Allstate Insurance Company v. Kenick

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Justia Opinion Summary

In 2002, Charles Herron, who was under the influence of alcohol and not old enough to legally possess or consume it, was involved in a single-vehicle accident in Bethel, Alaska A 15-year-old passenger in Herron’s vehicle, Angelina Trailov, was injured. Herron was insured by Allstate Insurance Company. Allstate filed a complaint for declaratory relief in the U.S. District Court in anticipation of Herron confessing judgment in the accident-related personal injury suit. Allstate requested a declaration that “its good faith attempt to settle Trailov and Mary Kenick's (Trailov's mother) claims satisfied its obligation to its insured, and a further declaration that Allstate [wa]s not obligated to pay any portion of the confessed judgment that exceed[ed] the limit of the bodily injury coverage afforded Herron under the [p]olicy.” Due to Herron’s April confession of judgment and assignment of claims, Allstate amended its federal complaint for declaratory relief. The only material addition was the statement that Herron had confessed judgment and assigned his rights against Allstate. The issue this case presented for the Alaska Supreme Court's review centered on the preclusive effect of that declaratory judgment in favor of the insurance company against its insured in federal court in a subsequent state court proceeding. The superior court concluded that the declaratory judgment had no preclusive effect on a negligent adjustment action brought in state court by the insured’s assignees against the insurance company and its claims adjuster. The state action proceeded to an 11-day jury trial ending with a multi-million dollar verdict against the insurance company and its claims adjuster. The declaratory judgment determined that the insurance company and the adjuster acted reasonably when they offered policy limits to settle the underlying claim against the insured. Because the insurance company’s and adjustor’s reasonableness in adjusting the insurance claim was a necessary element of a negligent adjustment tort, the Supreme Court held that the assignees of the insured were precluded from relitigating this issue. The superior court therefore erred in denying the insurance company’s and claims adjuster’s motions for summary judgment.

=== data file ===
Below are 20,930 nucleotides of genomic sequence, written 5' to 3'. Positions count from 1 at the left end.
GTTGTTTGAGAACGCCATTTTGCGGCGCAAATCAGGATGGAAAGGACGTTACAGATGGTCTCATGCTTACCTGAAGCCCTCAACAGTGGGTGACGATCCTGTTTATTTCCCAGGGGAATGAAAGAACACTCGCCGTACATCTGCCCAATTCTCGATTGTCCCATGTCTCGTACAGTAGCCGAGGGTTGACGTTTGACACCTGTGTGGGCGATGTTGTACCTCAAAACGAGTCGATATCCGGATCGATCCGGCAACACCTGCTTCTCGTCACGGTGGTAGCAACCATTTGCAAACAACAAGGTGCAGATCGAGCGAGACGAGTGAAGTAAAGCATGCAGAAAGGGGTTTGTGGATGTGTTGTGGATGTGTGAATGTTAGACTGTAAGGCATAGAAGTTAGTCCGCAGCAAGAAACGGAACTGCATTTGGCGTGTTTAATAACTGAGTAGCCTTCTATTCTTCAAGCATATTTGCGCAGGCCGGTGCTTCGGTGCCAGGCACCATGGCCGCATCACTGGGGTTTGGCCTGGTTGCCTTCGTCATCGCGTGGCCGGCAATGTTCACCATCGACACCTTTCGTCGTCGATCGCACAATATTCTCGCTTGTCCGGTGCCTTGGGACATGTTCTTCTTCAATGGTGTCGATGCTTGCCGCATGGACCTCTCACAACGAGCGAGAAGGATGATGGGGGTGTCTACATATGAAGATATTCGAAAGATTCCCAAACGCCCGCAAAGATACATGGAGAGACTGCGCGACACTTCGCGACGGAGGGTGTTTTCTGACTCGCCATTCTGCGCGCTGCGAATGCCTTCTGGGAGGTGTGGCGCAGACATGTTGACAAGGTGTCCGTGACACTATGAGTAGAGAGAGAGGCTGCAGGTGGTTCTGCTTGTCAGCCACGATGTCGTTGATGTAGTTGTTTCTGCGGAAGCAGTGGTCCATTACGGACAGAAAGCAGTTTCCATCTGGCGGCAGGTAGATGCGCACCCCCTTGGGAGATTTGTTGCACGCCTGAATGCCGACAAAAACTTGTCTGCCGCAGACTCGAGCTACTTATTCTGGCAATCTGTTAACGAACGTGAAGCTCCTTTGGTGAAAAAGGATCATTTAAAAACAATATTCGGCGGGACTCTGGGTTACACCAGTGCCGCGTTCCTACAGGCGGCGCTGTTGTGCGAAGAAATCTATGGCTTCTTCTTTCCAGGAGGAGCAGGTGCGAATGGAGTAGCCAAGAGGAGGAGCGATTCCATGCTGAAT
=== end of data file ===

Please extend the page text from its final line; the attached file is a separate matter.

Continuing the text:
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Notice: This opinion is subject to correction before publication in the PACIFIC REPORTER. Readers are requested to bring errors to the attention of the Clerk of the Appellate Courts, 303 K Street, Anchorage, Alaska 99501, phone (907) 264-0608, fax (907) 264-0878, email corrections@akcourts.us. THE SUPREME COURT OF THE STATE OF ALASKA ALLSTATE INSURANCE COMPANY ) and KATHY BERRY, ) ) Appellants, ) v. ) ) MARY KENICK and ANGELINA ) TRAILOV, ) ) Appellees. ) ) Supreme Court No. S-16509 Superior Court No. 4BE-04-00103 CI OPINION No. 7331 – January 25, 2019 Appeal from the Superior Court of the State of Alaska, Fourth Judicial District, Bethel, Charles W. Ray Jr. and Bethany S. Harbison, Judges. Appearances: Gary A. Zipkin and Kristin E. Bryant, Guess & Rudd, P.C., Anchorage; Rebecca J. Hozubin, Hozubin Moberly Lynch & Associates, Anchorage; and Peter H. Klee, Sheppard, Mullin, Richter & Hampton, LLP, San Diego, California, for Appellant Allstate Insurance Company. Alfred Clayton, Jr., Clayton & Diemer, LLC, Anchorage, for Appellant Kathy Berry. Mark A. Sandberg, Law Office of Mark A. Sandberg, Anchorage; Dennis Mestas, Law Office of Dennis Mestas, Anchorage; and Myron E. Angstman, Angstman Law Office, Bethel, for Appellees Mary Kenick and Angelina Trailov. Before: Stowers, Chief Justice, Winfree, Maassen, Bolger, and Carney, Justices. CARNEY, Justice. I. INTRODUCTION We are asked to determine the preclusive effect of a declaratory judgment in favor of an insurance company against its insured in federal court in a subsequent state court proceeding. The superior court concluded that the declaratory judgment had no preclusive effect on a negligent adjustment action brought in state court by the insured’s assignees against the insurance company and its claims adjuster. The state action proceeded to an 11-day jury trial ending with a multi-million dollar verdict against the insurance company and its claims adjuster. The insurance company and the adjuster raise a number of issues on appeal, but it is necessary for us to decide only one: the preclusive effect of the federal declaratory judgment. The declaratory judgment determined that the insurance company and the adjuster acted reasonably when they offered policy limits to settle the underlying claim against the insured. Because the insurance company’s and adjustor’s reasonableness in adjusting the insurance claim is a necessary element of a negligent adjustment tort, we hold that the assignees of the insured were precluded from relitigating this issue. The superior court therefore erred in denying the insurance company’s and claims adjuster’s motions for summary judgment, and we vacate the judgment against them. II. FACTS AND PROCEEDINGS A. Facts In mid-September 2002 Charles Herron, who was under the influence of alcohol and not old enough to legally possess or consume it, was involved in a singlevehicle accident in Bethel. A 15-year-old passenger in Herron’s vehicle, Angelina Trailov, was injured. Herron was insured by Allstate Insurance Company. The policy provided liability coverage of up to $100,000 per person/$300,000 per occurrence, medical -2- 7331 payments coverage of $25,000 per person, and underinsured motorist (UIM) coverage of up to $100,000 per person/$300,000 per occurrence. Shortly after the accident Allstate was notified of Trailov’s injuries and her liability claim against Herron. By the end of September Allstate received notice that attorney Michele Power represented Trailov in the matter. Allstate assigned Trailov’s bodily injury claim to its in-house claims adjuster, Kathy Berry. Over the next few months Berry and Power corresponded regarding Trailov’s claim; much of their communication related to obtaining medical records documenting Trailov’s injuries. Power made a “policy limits demand plus attorney’s fees, costs and interest” for Trailov’s claim in a February 14, 2003, letter to Berry. In the same letter Power also for the first time asserted a separate negligent infliction of emotional distress (NIED) claim on behalf of Mary Kenick, Trailov’s mother. Power made “a policy limits demand plus attorney’s fees, costs and interest” for Kenick’s NIED claim. In March Berry responded to Power’s February demand letter. Berry requested additional information about any treatment Trailov had received since the accident. She also asked for information about Kenick’s NIED claim. Power responded in April that Kenick had taken a new job because of her emotional distress from the accident (and had taken a substantial pay cut); however, Power noted that Kenick had not sought counseling. Power asserted that Trailov had been absent-minded and forgetful since the accident and disclosed for the first time that Trailov was suffering back pain from the accident. In closing Power wrote: “While the offer dated February 14, 200[3], remains open, it will be revoked on May 16, 2003, and a complaint will be filed, unless there is some discussion regarding pre-filing resolution.” On May 9 Berry responded to Power that “[w]e are in the process of completing our evaluation of Angelina Trailov’s claim and anticipate responding to your -3- 7331 demand by your May 16, 2003 deadline.” Berry stated she needed additional support for Kenick’s NIED claim. On May 15 Power sent Berry two pay stubs for Kenick as proof of her NIED claim; there was no mention of the May 16 deadline in the letter. On May 16 Berry sent another letter to Power requesting additional information about Kenick’s job change and its relationship to the NIED claim. Berry also advised that Allstate’s evaluation of Trailov’s claim was not complete: “Our evaluation will be completed by the end of the month, and I am hoping to respond to your demand sooner than that.” Berry referred the entire claim to a higher-ranking claims adjuster for evaluation. That adjuster directed Berry to open a UIM claim for Trailov because, based upon her knowledge of similar claims in the Bethel area, Trailov would likely receive the $100,000 policy limit on the UIM claim as well as the underlying liability limit of $100,000. But the second adjuster suggested offering $10,000 for the NIED claim because she did not believe there was sufficient information to determine its value. On May 29, 2003, an attorney from the Law Office of Dennis Mestas wrote to Berry that he had been retained as co-counsel to file suit on behalf of Kenick and Trailov. The letter stated that the policy limits offer had lapsed on May 16 and that no further policy limits offers would be made or accepted. The following day Berry wrote to Power offering to settle Trailov’s bodily injury claim for $112,500, encompassing policy limits plus attorneys’ fees. Berry also offered to settle Kenick’s NIED claim for $10,000 in an effort to resolve the matter expeditiously, but she advised that if the offer was not accepted she would need additional documentation for the claim. B. Proceedings Three pleadings, and the proceedings related to them, define the current appeal. The first pleading is Kenick’s and Trailov’s personal injury and NIED complaint against Herron filed in June 2003 in the superior court in Bethel. The second is -4- 7331 Allstate’s March 2004 federal complaint against Herron for declaratory relief. And the third pleading is the complaint filed by Kenick and Trailov as Herron’s assignees against Allstate in April 2004 in the superior court in Bethel. In their June 2003 personal injury complaint against Herron, Kenick and Trailov sought both compensatory and punitive damages for injuries and distress resulting from the September 2002 accident. Herron resolved Kenick and Trailov’s personal injury action against him in early April 2004 by signing a consent to entry of judgment. Herron consented to judgment in favor of Kenick, on behalf of her minor daughter Trailov, for $1,750,000 on Trailov’s liability claims and attorneys’ fees and consented to judgment in favor of Kenick for $187,500 on her NIED claim and attorneys’ fees. The total judgment entered against Herron was $1,937,500. He also assigned to Kenick and Trailov any and all legal claims he possessed against Allstate. Herron and Kenick, individually and on behalf of Trailov, also entered into a covenant not to execute on any of Herron’s assets other than the potential proceeds from the assigned claims against Allstate. Meanwhile in early March 2004 Allstate filed a complaint for declaratory relief in the U.S. District Court for the District of Alaska in anticipation of Herron confessing judgment in the accident-related personal injury suit. Allstate requested a declaration that “its good faith attempt to settle Trailov and Kenick’s claims satisfied its obligation to its insured, and a further declaration that Allstate [wa]s not obligated to pay any portion of the confessed judgment that exceed[ed] the limit of the bodily injury coverage afforded Herron under the [p]olicy.” In late May, due to Herron’s April confession of judgment and assignment of claims, Allstate amended its federal complaint for declaratory relief. The only material addition was the statement that Herron had confessed judgment and assigned his rights against Allstate. -5- 7331 In April 2004, shortly after Herron’s confession of judgment, Kenick and Trailov, as his assignees, filed a complaint against Allstate and Berry in the Bethel superior court. Kenick and Trailov asserted that Allstate and Berry had negligently and recklessly adjusted the claims arising from the accident and by doing so they had exposed Herron to a large nondischargeable liability. Kenick and Trailov argued that as Herron’s assignees they were entitled to compensatory damages in the amounts agreed to in the confessed judgments and to punitive damages in an amount to be determined by a jury. The superior court action was stayed during the pendency of the federal declaratory action. In late June 2004 Herron answered Allstate’s declaratory complaint; Kenick and Trailov were not parties to that action. Herron asserted a number of affirmative defenses, including an allegation that “the plaintiff’s damages, if any, are the result, in whole or in part, of its negligence, or that of others for whom the defendant is not responsible.” He also alleged that Allstate had breached the insurance contract. In early December 2004 Allstate filed a second amended complaint for declaratory relief, seeking declarations that Herron breached the insurance contract when he confessed judgment and assigned his rights and that his “breach was not excused by any prior material breach by Allstate” and thus “voided the insurance contract.” Later that month Allstate filed a notice ratifying Berry’s conduct and actions as an Allstate employee. Berry was Allstate’s first witness in the federal trial, held in June 2008. After describing her employment in 2002-03, she discussed her evaluation of Kenick’s and Trailov’s claims. She was cross-examined about actions she took relating to her determination of the claims’ reserves, company standards and legal requirements for documenting her file, and the language of her communications with Power from February to May 2003. Berry was also questioned about alleged delays in obtaining -6- 7331 medical records relevant to evaluating Trailov’s claim; her delay in responding to Power’s communications; the lack of documentation about when she evaluated Trailov’s claim; and the lack of an apparent reason why Trailov’s claim could not have been evaluated by May 16, Power’s purported deadline to avoid a lawsuit. In response to questioning about the meaning of Power’s April letter, Berry testified that she believed it required either that Allstate agree to settle for policy limits or that it engage in settlement discussions. Berry testified that she believed that discussion of settlement in her May 9 and May 16 letters satisfied the terms of the April letter. Allstate called Charles Bean as an expert in handling insurance claims. Bean testified that Allstate’s claims handling from February 14 to May 31, 2003, met industry standards. Bean also testified to his understanding of the communications between Berry and Power, including the meaning of Power’s April letter. Bean opined that Berry’s evaluation of Trailov’s claim was of a high quality and that Berry’s documentation in the claims log was acceptable. Bean also believed Allstate had acted appropriately to protect Herron’s interests. On cross-examination Bean agreed that Allstate had a duty to protect Herron and conduct an investigation. He conceded that it was unclear when Berry performed her evaluation of Trailov’s claim and that Allstate “could” have done the evaluation prior to May 16. Allstate also called Power as a witness. Power conceded that her April letter was too imprecise for Berry to rely on and that the letter’s meaning was unclear. At the close of evidence, after instructing the jury that Allstate had the burden of proof in the matter, the court further instructed that: An insurer is bound to exercise that degree of care which an insurer of ordinary prudence would exercise. Insurance is a profession with skill in the investigation and settlement of liability claims. It is not an extraordinary degree of care, but -7- 7331 the care that a reasonable insurer is required to exercise under the circumstances. The court next instructed the jury: In response to a policy limits demand, an insurer owes a duty to its insured to offer the full policy limits available when the insurer knows or should know that there is a substantial likelihood of an excess verdict against that insured. These were the only substantive legal instructions given to the jury in the 13 closing instructions. Only a single question was submitted to the jury: “Considering all the facts and circumstances contained in the evidence submitted to you, did Allstate act reasonably by offering policy limits on May 30, 2003?” The jury answered the question “yes” and returned the verdict in favor of Allstate. The federal court entered judgment that “Allstate did act reasonably by offering policy limits on May 30, 2003.” Allstate moved to amend the judgment; the federal court granted Allstate’s motion in February 2009. The amended judgment stated: 1. The jury returned a verdict in favor of Allstate on June 11, 2008, finding that under all the facts and circumstances Allstate acted reasonably by offering policy limits on May 30, 2003. 2. It is undisputed that Herron breached the insurance contract by consenting to entry of judgment and assigning his rights without Allstate’s consent. 3. Pursuant to the jury’s verdict, Herron’s breach was not excused by any prior breach by Allstate. 4. Herron’s breach voided the insurance policy’s liability coverage. 5. Herron’s assignment of rights to Trailov and Kenick is null and void because Herron had no rights to assign as of the date of the assignment. -8- 7331 Herron appealed to the Ninth Circuit Court of Appeals in March 2009. He argued that the district court’s exercise of jurisdiction was improper, the court erred in not granting Herron’s motions for summary judgment or directed verdict, the court erred in excluding evidence concerning other claimed breaches by Allstate, and the judgment was improperly amended. The Ninth Circuit ruled in March 2011 that the district court had not improperly exercised its jurisdiction over Allstate’s suit for declaratory relief.1 After addressing Herron’s argument that the district court had improperly exercised jurisdiction, the Ninth Circuit stated: The issues in this suit and the tort suit overlap solely because Kenick and Trailov’s rights against Allstate are entirely derivative of Herron’s rights under his insurance agreement. The jury’s declaration of Allstate’s reasonableness pertains to Alaska law defining an insurer’s contractual obligations to its insured, not tort law. That declaration may well be fatal to Kenick and Trailov’s tort claims against Allstate, but only because an unexcused breach of the contract by Herron may have thus prevented him from assigning any rights against Allstate to Kenick and Trailov in the first place. At bottom, Allstate’s suit sounds in contract, not tort, regardless whether the merits of this action have become entwined with a defense Allstate may potentially raise to Kenick and Trailov’s derivative tort action.[2] The Ninth Circuit held that the district court had abused its discretion by amending the judgment to include paragraphs 4 and 5.3 The jury had not considered 1 Allstate Ins. Co. v. Herron, 634 F.3d 1101, 1108 (9th Cir. 2011). 2 Id. (citing Cont’l Ins. Co. v. Bayless & Roberts, Inc., 608 P.2d 281, 293 (Alaska 1980)). 3 Id. at 1112-13. -9- 7331 whether Herron’s breach prejudiced Allstate enough to void the insurance policy’s liability coverage.4 And without a finding of prejudice, Allstate was not relieved of its liability up to the policy limits.5 The appeals court then found that entering paragraph 5 of the judgment was an abuse of discretion, stating: “[B]ecause Allstate remains liable to Herron within the insurance policy’s limits, Herron retained assignable rights against Allstate to the extent of that liability.”6 On remand the district court granted partial summary judgment on the issue of prejudice in favor of Herron. The district court found that, as a matter of law, Herron’s confession of judgment had not prejudiced Allstate and thus had not voided Allstate’s obligation to indemnify him up to the policy limits. The court entered a second amended final judgment in July 2012. It removed paragraphs 4 and 5 of the first amended final judgment and added a new paragraph 4: “Herron’s breach did not prejudice Allstate, therefore it did not void the liability portion of the insurance policy.” Following the conclusion of the federal case, the superior court lifted its stay of the state proceedings. In July 2012 Allstate moved to dismiss the state court case, arguing that Herron’s assignment of claims to Kenick and Trailov was invalid and that Kenick’s and Trailov’s claims had been conclusively determined in the federal case. Berry joined Allstate’s motion. Kenick and Trailov responded that the federal court’s holding that Allstate was not prejudiced by Herron’s breach meant that the assignment had not been voided. They filed a cross-motion for summary judgment, arguing they were not precluded from litigating their negligent adjustment claim because this claim 4 Id. 5 Id. at 1113. 6 Id. -10- 7331 had not been adjudicated on the merits to a final judgment in the federal declaratory action. In March 2013 the superior court denied Allstate’s motion — which it treated as a summary judgment motion7 — and granted Kenick and Trailov’s cross-motion for summary judgment. The court found that identical issues had not been decided in the federal declaratory action; it therefore held that issue preclusion did not preclude litigation of the negligent adjustment claim. The court stated that the federal court had not “decide[d] any issues of Alaska law outside of that defining Herron and Allstate’s contractual relationship” and that the issue of negligence was not identical to any issue decided in the federal declaratory action.8 Allstate and Berry both appeal the superior court’s ruling; they argue that the determination of their reasonableness — and by implication whether they were negligent — was precluded by the federal declaratory judgment. Because we hold that Kenick and Trailov were precluded from relitigating the issue of Allstate and Berry’s reasonableness as it relates to the negligent adjustment claim, we do not discuss any later superior court proceedings. 7 The court noted that because matters outside of pleadings were presented in Allstate’s motion to dismiss, it was treating it as a motion for summary judgment. See Alaska R. Civ. P. 12(b). 8 Allstate and Berry continued to raise arguments throughout the subsequent state court proceedings that Kenick and Trailov’s negligent adjustment claim was precluded by the federal decision. None of the court’s later rulings disturbed the reasoning outlined in the court’s order denying Allstate’s motion to dismiss and granting Kenick and Trailov’s cross-motion for summary judgment. -11- 7331 III. STANDARD OF REVIEW The applicability of issue preclusion “is a question of law subject to independent review.”9 “We therefore review de novo whether the elements of [issue preclusion] are met.”10 IV. DISCUSSION Issue preclusion “bars the relitigation of issues actually determined in [earlier] proceedings.”11 Issue preclusion prohibits a party from relitigating an issue of fact if the following four factors are met: (1) the party against whom the preclusion is employed was a party to or in privity with a party to the first action; (2) the issue precluded from relitigation is identical to the issue decided in the first action; (3) the issue was resolved in the first action by a final judgment on the merits; and (4) the determination of the issue was essential to the final judgment.[12] A. Kenick And Trailov Are In Privity With Herron, Who Was A Party To The Federal Action. Kenick and Trailov concede that they are in privity with Herron as his assignees and that he was a party to the federal declaratory judgment action. The first 9 Lane v. Ballot, 330 P.3d 338, 341 (Alaska 2014). 10 Id. 11 Latham v. Palin, 251 P.3d 341, 344 (Alaska 2011) (alteration in original) (quoting Jeffries v. Glacier State Tel. Co., 604 P.2d 4, 8 n.11 (Alaska 1979)). 12 Id. (quoting Midgett v. Cook Inlet Pre-Trial Facility, 53 P.3d 1105, 1110 (Alaska 2002)). -12- 7331 factor is therefore satisfied. Their concession is also in accord with the approach adopted by the Restatement (Second) of Judgments.13 B. The Issue Of “Reasonableness” Is Identical In Both The Federal And State Proceedings. We now consider the second issue preclusion factor: identity of the issue. In the federal proceeding, the jury was asked to determine whether Allstate and Berry acted reasonably by offering policy limits on May 30. The jury was instructed on the standard of care for an insurer in adjusting claims and on an insurer’s duties to respond to a policy limits demand and protect its insured. The jury made a factual finding that Allstate acted reasonably by offering the policy limits on May 30. The question before us is whether this determination of reasonableness is identical to the determination of reasonableness required in the state court action. In evaluating this factor we have applied the analysis suggested in commentary to the Restatement (Second) of Judgments for resolving identity issues.14 To determine whether the issue resolved in the federal action is identical to the issue in the state action, we weigh a number of considerations, including: Is there a substantial overlap between the evidence or argument to be advanced in the second proceeding and that advanced in the first? Does the new evidence or argument 13 “A judgment in an action that determines interests in . . . personal property . . . [h]as preclusive effect upon a person who succeeds to the interest of a party to the same extent as upon the party himself.” RESTATEMENT (SECOND) OF JUDGMENTS § 43 (AM. LAW INST. 1982). “A judgment in an action by either the assignee or the assignor against the obligor of an obligation that has been assigned precludes a subsequent action on the obligation by the other of them if the person maintaining the action had power to discharge the obligation.” Id. § 55. 14 Powercorp Alaska, LLC. v. Alaska Energy Auth., 290 P.3d 1173, 1182 (Alaska 2012), as amended on reh’g (Jan. 7, 2013) (citing RESTATEMENT (SECOND) OF JUDGMENTS § 27 cmt. c (AM. LAW INST. 1982)). -13- 7331 involve application of the same rule of law as that involved in the prior proceeding? Could pretrial preparation and discovery relating to the matter presented in the first action reasonably be expected to have embraced the matter sought to be presented in the second? How closely related are the claims involved in the two proceedings?[15] No party has identified, nor can we discern, any difference between the pretrial preparation and discovery for the federal action and what could reasonably be expected in the state court action.16 The federal jury was tasked with deciding a single issue of fact: it found that Allstate had acted reasonably by offering the policy limits on May 30. This factual finding allowed the federal court to conclude that Herron’s breach of the contract was not excused. But the jury instructions indicate that the determination of reasonableness foreclosed any possibility of a claim that Allstate had breached the covenant of good faith and fair dealing. As we discussed in Lockwood v. Geico General Insurance Co., all contracts carry an implied duty of good faith and fair dealing.17 This gives the insured both a cause of action that sounds in contract and one that sounds in tort.18 In Lockwood we stated that “our precedent makes clear that the element of breach at least requires the insured to show that the insurer’s actions were objectively unreasonable under the 15 Id. (quoting RESTATEMENT (SECOND) OF JUDGMENTS § 27 cmt. c (AM.LAW INST. 1982)). 16 Cf. id. at 1182-83. During the state court trial it was clear there was a tremendous amount of overlap of discovery and the evidence that was presented. However, in analyzing this issue, we place ourselves in the same position as the superior court at the time of the motion to dismiss and cross-motion for summary judgment. 17 323 P.3d 691, 697 (Alaska 2014). 18 Id. at 697 n.19. -14- 7331 circumstances.”19 The parties do not appear to dispute that the federal jury’s determination that Allstate acted reasonably in offering a policy limits demand on May 30 forecloses Kenick and Trailov from pursuing a tort claim based on a breach of the duty of good faith and fair dealing. But the jury’s finding that Allstate acted reasonably likewise forecloses any claim for negligent adjustment. To find that Allstate or Berry committed the tort of negligent adjustment, a fact finder would need to find that Berry had been negligent — that she had breached the tort duty of reasonable or ordinary care20 — by not agreeing to settle for policy limits before May 30. A finding that she was negligent would be inconsistent with the federal jury’s determination that Allstate, which had ratified its employee Berry’s conduct, acted reasonably by offering policy limits on May 30. While the evidence and argument for each involve application of different rules of law, Kenick’s and Trailov’s two claims and legal theories remain entwined. The tort of negligent adjustment is an independent cause of action that may be separate from a claim based on the insurance contract, but a negligent adjustment claim stems in part from the contractual relationship between an insured and an insurance company.21 An 19 Id. at 697. 20 See C.P. ex rel. M.L. v. Allstate Ins. Co., 996 P.2d 1216, 1220 (Alaska 2000) (quoting Cont’l Ins. Co. v. Bayless & Roberts, Inc., 608 P.2d 281, 287 (Alaska 1980)) (stating that an insurance adjuster “could be held liable for negligence arising out of a breach of the general tort duty of ordinary care”). 21 Id. at 1220-22 (Alaska 2000) (“[W]e recognize[] that an insurance adjuster owes a duty of care to the insured which is independent of any contractual obligation arising out of the insurance policy, and that a breach of this duty is actionable.” (quoting Sauer v. Home Indemn. Co., 841 P.2d 176, 184 (Alaska 1992))); Cont’l Ins. Co., 608 P.2d at 287-88, 288 n.10 (stating adjuster “could not be held liable for a breach of the fiduciary duty of good faith arising out of the insurance contract, but he could be held (continued...) -15- 7331 adjuster’s duties to the insured do not arise from an insurance contract because an adjuster is not a party to the contract. But for the adjuster to owe the insured a duty to act with reasonable care, a contractual relationship must exist.22 Absent a contractual relationship between an insurance company and an insured, an adjuster would owe no duty. Kenick and Trailov focus on the fact that Berry was not a party to the federal action, but they ignore that Allstate ratified Berry’s conduct and that Berry’s actions as Allstate’s in-house adjuster were at issue in the federal action. It was her conduct on Allstate’s behalf that the federal jury found to be reasonable. The evidence and argument to be advanced in the state proceeding overlap significantly with that which was advanced in the federal declaratory action.23 The focus of the litigation in both proceedings, as shown by the available record of the federal proceeding and as outlined in the underlying complaint, is Berry’s actions or omissions in evaluating Trailov’s bodily injury claim and Kenick’s NIED claim, with particular focus on what Berry did after receiving Power’s February demand letter and the letter with the May 16 deadline.24 Weighing all of these considerations, we hold that the federal jury’s determination that Allstate acted reasonably in offering policy limits on May 30 encompasses the issue of fact that Berry, as Allstate’s employee, acted reasonably in offering policy limits on May 30. 21 (...continued) liable for negligence arising out of a breach of the general tort duty of ordinary care”). 22 Cf. C.P. ex rel. M.L., 996 P.2d at 1220-21. 23 See Powercorp Alaska, LLC v. Alaska Energy Auth., 290 P.3d 1173, 1182 (Alaska 2012), as amended on reh’g (Jan. 7, 2013). 24 Cf. id. at 1182-83. -16- 7331 C. The Issue Of Allstate’s Reasonableness Was Resolved In A Final Judgment On The Merits. Kenick and Trailov argue that “no tort issues were decided in the federal case, [only] a series of contract issues were decided.” But this argument seemingly conflates the identity of issues factor with the final judgment factor for determining whether issue preclusion applies.25 The relevant inquiry here is whether the issue had “actually be[en] litigated.”26 We have identified the issue of fact — that Allstate acted reasonably. Because this issue was determined by a federal jury, “the issue was resolved in the first action by a final judgment on the merits.”27 D. The Determination Of Allstate’s Reasonableness Was Essential To The Final Judgment. The fourth and final factor in determining whether issue preclusion applies is whether the issue was essential to the final judgment in the federal case. Allstate’s reasonableness was the only issue of fact resolved by the federal jury. It therefore was essential to the federal court’s declaration that Allstate had not breached the insurance contract and that Herron’s breach was not excused.28 If the federal jury had returned a verdict that Allstate had not acted reasonably, Allstate would have been in breach and Herron’s breach would have been excused. 25 As we noted, the second factor of the four-factor issue preclusion test is whether the precluded issue is “identical to the issue decided in the first action”; the third factor is whether that issue “was resolved in the first action by a final judgment on the merits.” See supra 12 (quoting Latham v. Palin, 251 P.3d 341, 344 (Alaska 2011) (quoting Midgett v. Cook Inlet Pre-Trial Facility, 53 P.3d 1105, 1110 (Alaska 2002))). 26 In re Adoption of A.F.M., 15 P.3d 258, 268 n.46 (Alaska 2001). 27 Id. 28 Cf. Powercorp Alaska, LLC., 290 P.3d at 1183. -17- 7331 Because all four factors of issue preclusion are met, Kenick and Trailov are precluded from relitigating the issue of reasonableness. An essential element of the tort of negligent adjustment is the lack of reasonable care; the federal jury found that there was no such lack.29 The superior court erred in denying Allstate and Berry’s motion to dismiss. V. CONCLUSION We VACATE the jury’s verdict and resulting judgment. We REVERSE the superior court’s order denying the motion to dismiss and REMAND for dismissal of the complaint consistent with this opinion. 29 See C.P. ex rel. M.L. v. Allstate Ins. Co., 996 P.2d 1216, 1220-21 (Alaska 2000); Cont’l Ins. Co. v. Bayless & Roberts, Inc., 608 P.2d 281, 287 (Alaska 1980). -18- 7331